Death has a sobering effect on the soul. It wakens us not only to our own mortality, but the inevitable ending of much that we know and are used to in life. Nothing ever stays the same, but death is an inevitable constant. Young or old, healthy or sick–the truth is, death does not discriminate.
Every culture has a death ritual in place, a way for the living to celebrate the lives of those that passed. Mourning can be a solitary burden or a shared experience, depending on the impact of the death and the personalities of those affected. Loved ones are often sent off through one of the four elements: fire, water, air, and earth.
But what about death in the age of Facebook?
As our daily lives have gradually become both infiltrated and validated by the importance of social media, death grips us in a different way. When someone we know dies, even just a casual acquaintance or friend of a friend, the news travels to us via our Facebook feed.
When I was in my first year of college, a friend I’d known since elementary school passed away. We were never extremely close, but outside of school I knew him well enough that I’d gone to his Bar Mitzvah and shared an occasional bowl with him on our way to Warped Tour.
Although we had a real life friendship, we had grown apart since high school, but remained friends on Facebook. It was on that famous social networking site where I heard about his death through a post made by a mutual friend.RIP. You will be missed. Always in our hearts.The comments of sympathy rolled in as I stared at my computer screen.
As I sat there, in shock at the words and the notion that someone I knew was now dead, I also felt strangely annoyed. Why had I not found out about this in some other way? A phone call, an email–anything else but a Facebook post. Somehow it felt strangely impersonal.
As I struggled with the myriad of feelings that accompany a death, I watched as my friend’s Facebook page became a memorial to their life and those that knew him. Favorite memories were shared along with photos and heartfelt words expressing a great sense of loss. Many spoke directly to the deceased, reaching for a sense of resolution.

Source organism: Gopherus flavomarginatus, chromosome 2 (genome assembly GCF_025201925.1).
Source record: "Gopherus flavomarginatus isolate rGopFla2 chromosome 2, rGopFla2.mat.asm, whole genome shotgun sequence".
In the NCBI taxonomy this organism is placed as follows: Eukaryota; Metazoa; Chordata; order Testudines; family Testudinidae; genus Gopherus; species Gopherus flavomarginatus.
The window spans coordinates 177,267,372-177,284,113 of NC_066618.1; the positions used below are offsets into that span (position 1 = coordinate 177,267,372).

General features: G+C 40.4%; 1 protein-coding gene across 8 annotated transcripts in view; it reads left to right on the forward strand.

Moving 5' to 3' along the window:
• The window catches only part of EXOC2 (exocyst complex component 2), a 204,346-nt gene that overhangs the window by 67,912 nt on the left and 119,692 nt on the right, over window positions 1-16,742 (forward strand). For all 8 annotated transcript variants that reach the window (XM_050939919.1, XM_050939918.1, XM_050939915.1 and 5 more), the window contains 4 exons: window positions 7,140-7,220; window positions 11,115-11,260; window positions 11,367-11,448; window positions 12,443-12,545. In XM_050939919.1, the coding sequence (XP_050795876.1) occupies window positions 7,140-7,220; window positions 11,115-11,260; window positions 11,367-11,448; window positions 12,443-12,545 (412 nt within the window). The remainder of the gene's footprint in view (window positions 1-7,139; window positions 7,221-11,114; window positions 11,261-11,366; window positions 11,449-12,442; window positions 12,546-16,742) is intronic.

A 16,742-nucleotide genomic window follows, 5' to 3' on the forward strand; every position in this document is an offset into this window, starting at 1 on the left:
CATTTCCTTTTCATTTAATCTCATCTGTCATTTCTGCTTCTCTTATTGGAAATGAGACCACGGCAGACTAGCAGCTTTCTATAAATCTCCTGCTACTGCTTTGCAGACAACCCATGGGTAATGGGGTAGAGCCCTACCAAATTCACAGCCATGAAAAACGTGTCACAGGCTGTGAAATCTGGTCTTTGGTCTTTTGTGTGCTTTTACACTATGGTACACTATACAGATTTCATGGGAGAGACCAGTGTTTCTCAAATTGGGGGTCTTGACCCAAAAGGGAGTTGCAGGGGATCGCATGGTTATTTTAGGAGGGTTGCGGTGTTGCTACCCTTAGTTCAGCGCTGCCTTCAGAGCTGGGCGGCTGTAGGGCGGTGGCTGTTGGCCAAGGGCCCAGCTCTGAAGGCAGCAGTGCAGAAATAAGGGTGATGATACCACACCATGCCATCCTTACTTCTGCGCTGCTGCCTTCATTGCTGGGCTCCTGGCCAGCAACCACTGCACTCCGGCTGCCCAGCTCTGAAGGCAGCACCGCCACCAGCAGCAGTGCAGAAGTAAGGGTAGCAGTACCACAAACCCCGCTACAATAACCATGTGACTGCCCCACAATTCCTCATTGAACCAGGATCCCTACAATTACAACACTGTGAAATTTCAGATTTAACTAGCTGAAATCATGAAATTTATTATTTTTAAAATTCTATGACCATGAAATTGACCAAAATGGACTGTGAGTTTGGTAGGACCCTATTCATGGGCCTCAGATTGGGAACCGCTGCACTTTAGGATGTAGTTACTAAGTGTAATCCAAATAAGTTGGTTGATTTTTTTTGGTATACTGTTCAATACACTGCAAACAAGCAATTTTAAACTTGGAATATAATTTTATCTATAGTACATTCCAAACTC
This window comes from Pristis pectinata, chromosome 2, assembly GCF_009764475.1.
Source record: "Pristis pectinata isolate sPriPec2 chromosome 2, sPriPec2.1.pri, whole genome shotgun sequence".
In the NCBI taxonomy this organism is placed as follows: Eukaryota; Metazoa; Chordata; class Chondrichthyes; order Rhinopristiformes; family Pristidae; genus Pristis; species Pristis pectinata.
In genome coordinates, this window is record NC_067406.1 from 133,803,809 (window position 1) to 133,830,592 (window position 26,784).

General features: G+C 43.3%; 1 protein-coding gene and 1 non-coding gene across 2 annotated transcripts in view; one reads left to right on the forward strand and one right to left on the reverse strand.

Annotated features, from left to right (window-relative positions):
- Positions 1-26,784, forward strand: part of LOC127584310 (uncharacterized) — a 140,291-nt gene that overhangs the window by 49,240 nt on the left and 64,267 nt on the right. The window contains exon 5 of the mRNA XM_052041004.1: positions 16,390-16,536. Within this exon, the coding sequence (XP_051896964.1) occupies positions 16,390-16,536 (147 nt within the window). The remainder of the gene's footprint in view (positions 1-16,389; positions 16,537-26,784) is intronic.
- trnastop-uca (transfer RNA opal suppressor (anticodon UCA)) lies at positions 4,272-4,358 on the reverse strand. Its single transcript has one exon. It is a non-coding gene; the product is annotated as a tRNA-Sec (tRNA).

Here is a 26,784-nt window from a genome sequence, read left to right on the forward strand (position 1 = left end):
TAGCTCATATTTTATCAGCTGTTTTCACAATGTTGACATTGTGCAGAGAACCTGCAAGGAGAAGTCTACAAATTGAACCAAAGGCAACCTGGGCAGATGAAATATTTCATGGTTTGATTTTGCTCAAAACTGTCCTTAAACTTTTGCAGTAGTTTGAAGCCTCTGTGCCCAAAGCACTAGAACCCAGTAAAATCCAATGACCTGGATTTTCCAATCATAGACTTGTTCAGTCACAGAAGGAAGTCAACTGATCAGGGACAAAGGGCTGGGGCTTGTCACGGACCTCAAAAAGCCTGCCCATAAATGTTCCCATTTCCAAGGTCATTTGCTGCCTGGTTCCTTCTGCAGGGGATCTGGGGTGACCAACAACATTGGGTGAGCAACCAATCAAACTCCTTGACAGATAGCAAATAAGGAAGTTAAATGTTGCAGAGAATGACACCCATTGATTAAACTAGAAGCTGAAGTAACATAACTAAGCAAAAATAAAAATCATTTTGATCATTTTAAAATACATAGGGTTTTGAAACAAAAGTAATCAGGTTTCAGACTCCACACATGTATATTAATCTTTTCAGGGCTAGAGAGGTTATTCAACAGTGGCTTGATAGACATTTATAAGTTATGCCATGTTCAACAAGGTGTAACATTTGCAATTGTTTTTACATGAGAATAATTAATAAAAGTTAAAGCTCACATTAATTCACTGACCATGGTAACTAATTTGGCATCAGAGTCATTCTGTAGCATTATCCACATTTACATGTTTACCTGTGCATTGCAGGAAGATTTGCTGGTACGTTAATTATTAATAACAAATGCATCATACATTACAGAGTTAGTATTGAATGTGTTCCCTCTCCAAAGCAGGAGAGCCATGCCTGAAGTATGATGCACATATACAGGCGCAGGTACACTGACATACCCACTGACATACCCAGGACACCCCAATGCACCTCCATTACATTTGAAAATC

Friends and family members continuously commented on each other’s posts with kind words and empathy. In a sense, these interactions served as a digital support group, at least on the surface.
But as the days turned to weeks, the weeks to months, the months to years, the posts became less frequent and my dead friend’s Facebook page grew silent, abandoned. Although he had already been laid to rest, his ghost continuously haunted me when I scrolled through my list of Facebook friends. Someone had even taken down his profile photo, which made the experience of coming across his name even more shocking; An outline of a person, where that person should have been.
Although I felt sad when I saw his name, I couldn’t bring myself to “unfriend” him. Ultimately, he was still my friend even though I would never get to talk to him again. Still, it felt odd to have a Facebook friend who was dead, but even odder to even be entertaining these kinds of thoughts.
How do we deal with the dead in the age of social media? Do we feel comforted by their digital echo or burdened by emotion because of the constant reminder?
As I get older and have lost others in my life who were also Facebook friends, I often consider these things and my personal feelings on the matter.
While I was fortunate to attend the wakes of two friends who passed away, I never did get to say goodbye in person to that first friend who died. I often have dreams of him, to this day, where I’m talking to him and he’s telling me that he’s okay. It’s so strange how the ritual of a funeral can truly bring resolution to a death.
Even so, death on social media is still something I struggle with, even at this very moment, as the news of another acquaintance’s death has found its way to me via my Facebook news feed. While I contemplate my participation in the conversation surrounding this death, I came across a quote by Edgar Allan Poe from Mesmeric Revelation that resonates at this moment:
“What we call ‘death,’ is but the painful metamorphosis. Our present incarnation is progressive, preparatory, temporary. Our future is perfected, ultimate, immortal. The ultimate life is the full design.”
Death comes to us all whether we plan for it or not.
In short, it isn’t until a person is gone that we truly can put together a picture of their life as a whole. Although social media is in a sense a curated piece of a person, and not necessarily their whole truth, it is nonetheless them. Their personality may linger through the words and pictures they chose to share with the world; they are immortal for as long as their page stays up even if it has been a year since someone posted on it.
Ultimately, interacting with the Facebook page of a loved one after their death has become a new form of ritual; soon it will be no stranger than carrying around a locket of hair from the deceased or visiting a grave site. As more and more of our lives are lived online, perhaps we’ll also become more comfortable with the familiarity of death, and the digital legacy we’ll all inevitably leave behind some day.